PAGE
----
Yesterday’s Toys Remembered

As a child in the 1930s Peter Pitt is photographed in his toy car - and what a car it was - right down to the motor spirit can on the footboard!

As a child in the 1930s Peter Pitt is photographed in his toy car – and what a car it was – right down to the motor spirit can on the footboard!

Shops today stock a tremendous selection of toys and games and most children, other than the very poor, have a surfeit of them – yet it’s doubtful whether they get any more enjoyment out of them than the children of the 1930s did from their less sophisticated toys.

As a child I remember playing happily with a large, square biscuit tin which had a small, round hole at the bottom. By turning the tin on its side and stacking wooden building bricks up to represent columns, I used to imagine it was a cinema.

The Germans were always considered to be very good toy makers before the war. Two model cars I had were made by the firm of Schucco. One was a Mercedes Benz racing car which had detachable wheels, and the other a black, clockwork saloon. This had a thin strand of piano wire coming from its roof, on the end of which was a small steering wheel. This was held in the hand and enabled the car to be steered.

One game I had came from America. It was battery-operated and called ‘The Tell-Bell.’ It was, perhaps, a forerunner of a computer game today. It came in a shallow, oblong box, and when the lid was lifted there were a number of loose cards with slits in them. These coloured cards were headed by various subjects, none of which I can remember, and listed questions and answers. To play, you placed one of these cards in the box over two protruding metal slides, one of the slides was moved to a question, then you moved the other slide slowly up and down until it reached the right answer and a bell would ring. I’m sure it would be considered a collector’s item today.

At Whitestone Pond on Hampstead Heath I used to sail the model yacht which I’d bought new for half a crown, along with a small clockwork Hornby motor launch, which had cost only a little more.

Something that gave me a lot of pleasure was an old 35mm hand-cranked cine projector my father bought from a colleague. It had a low-voltage bulb which gave rather a dull picture. My father improved this by fixing a higher watt lamp encased in a cocoa tin, but when in use it became extremely hot. For a screen we used a plywood board covered with silver paint. A number of small rolls of film came with the projector. Unfortunately the spools could take only about 250ft of film, a little over two minutes’ running time, depending on the speed at which the handle was turned. One of the films was set in Africa and called In a Kafir Village. Another was of a man rowing across a stretch of water which we took to be one of the Canadian Lakes. I remember this film for a section in which the man rowing lifted one of the oars out of the water and drank from the blade. There was also a short section showing traffic in London during the General Strike of 1926.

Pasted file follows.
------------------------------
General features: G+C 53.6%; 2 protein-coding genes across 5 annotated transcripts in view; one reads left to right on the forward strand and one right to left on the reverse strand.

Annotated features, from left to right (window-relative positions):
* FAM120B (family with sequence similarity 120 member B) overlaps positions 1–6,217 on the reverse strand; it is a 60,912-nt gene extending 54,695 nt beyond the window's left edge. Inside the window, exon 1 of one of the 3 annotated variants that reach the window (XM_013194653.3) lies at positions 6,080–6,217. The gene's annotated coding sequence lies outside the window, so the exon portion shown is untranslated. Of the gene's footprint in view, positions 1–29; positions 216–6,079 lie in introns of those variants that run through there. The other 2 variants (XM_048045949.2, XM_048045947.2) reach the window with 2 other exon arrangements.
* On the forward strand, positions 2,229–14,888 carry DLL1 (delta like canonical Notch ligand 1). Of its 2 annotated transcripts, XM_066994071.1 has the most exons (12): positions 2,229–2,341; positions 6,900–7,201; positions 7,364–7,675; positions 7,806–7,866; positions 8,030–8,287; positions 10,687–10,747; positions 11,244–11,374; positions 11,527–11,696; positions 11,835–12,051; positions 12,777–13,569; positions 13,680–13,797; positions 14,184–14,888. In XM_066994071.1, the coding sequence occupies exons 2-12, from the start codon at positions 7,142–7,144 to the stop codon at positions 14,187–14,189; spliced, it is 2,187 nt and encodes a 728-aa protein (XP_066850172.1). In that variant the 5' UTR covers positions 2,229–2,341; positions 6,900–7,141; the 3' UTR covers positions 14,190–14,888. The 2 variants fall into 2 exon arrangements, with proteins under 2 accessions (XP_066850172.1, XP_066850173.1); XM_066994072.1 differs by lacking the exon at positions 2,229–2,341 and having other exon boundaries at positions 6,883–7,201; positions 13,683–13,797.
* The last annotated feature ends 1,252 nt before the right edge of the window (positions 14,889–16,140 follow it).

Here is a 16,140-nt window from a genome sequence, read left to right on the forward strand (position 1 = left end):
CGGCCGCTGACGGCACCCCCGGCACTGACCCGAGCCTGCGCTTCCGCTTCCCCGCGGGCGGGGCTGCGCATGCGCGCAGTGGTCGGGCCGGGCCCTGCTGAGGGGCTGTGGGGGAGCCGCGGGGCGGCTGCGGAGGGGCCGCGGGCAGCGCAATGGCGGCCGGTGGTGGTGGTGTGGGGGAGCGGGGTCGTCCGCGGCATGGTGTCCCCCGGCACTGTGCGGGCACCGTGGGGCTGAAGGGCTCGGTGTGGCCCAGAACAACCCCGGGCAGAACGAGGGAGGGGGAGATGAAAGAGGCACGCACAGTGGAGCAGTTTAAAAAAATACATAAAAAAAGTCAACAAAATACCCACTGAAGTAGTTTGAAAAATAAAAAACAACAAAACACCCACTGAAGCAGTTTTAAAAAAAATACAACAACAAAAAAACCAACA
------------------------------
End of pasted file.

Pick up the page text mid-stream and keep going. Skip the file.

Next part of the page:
Also among the films was a cartoon in which a van with ‘Ramsey’s Pets’ written on its side drew up outside 10 Downing Street. A number of animals came out of the van and went into the house. This must have been a political cartoon about the Prime Minister, Ramsey MacDonald. I was too young to appreciate its humour at the time.

All of these films were on highly-inflammable nitrate film stock, yet I would sit at a table turning the handle, with an open coal fire burning only a few feet away! The films were in our house during the blitz, and I realise now how lucky we were for the house not to have been hit by an incendi-
ary bomb.

In those days very young children had metal spinning tops which, when pressed, made a whirring sound as they spun around. When we grew a bit older we played with wooden tops which we whipped with a piece of leather attached to a stick. It was a challenge to see who could keep his top spinning the longest. Apart from the exercise we got from whipping the top, it kept you warm when the weather was cold.

My first train set was a clockwork Hornby ‘0’ gauge model which gave lots of pleasure, but what I really longed for was an electric train. One Christmas my wish was fulfilled when my parents gave me a Trix-Twin ‘00’ railway set. Other Christmas gifts would be annuals such as Rupert, Teddy Tales and Pip, Squeak and Wilfred.

I wonder if, in 50 or so years’ time, children of today will look back on space and video games with the same affection? I doubt it!

Peter Pitt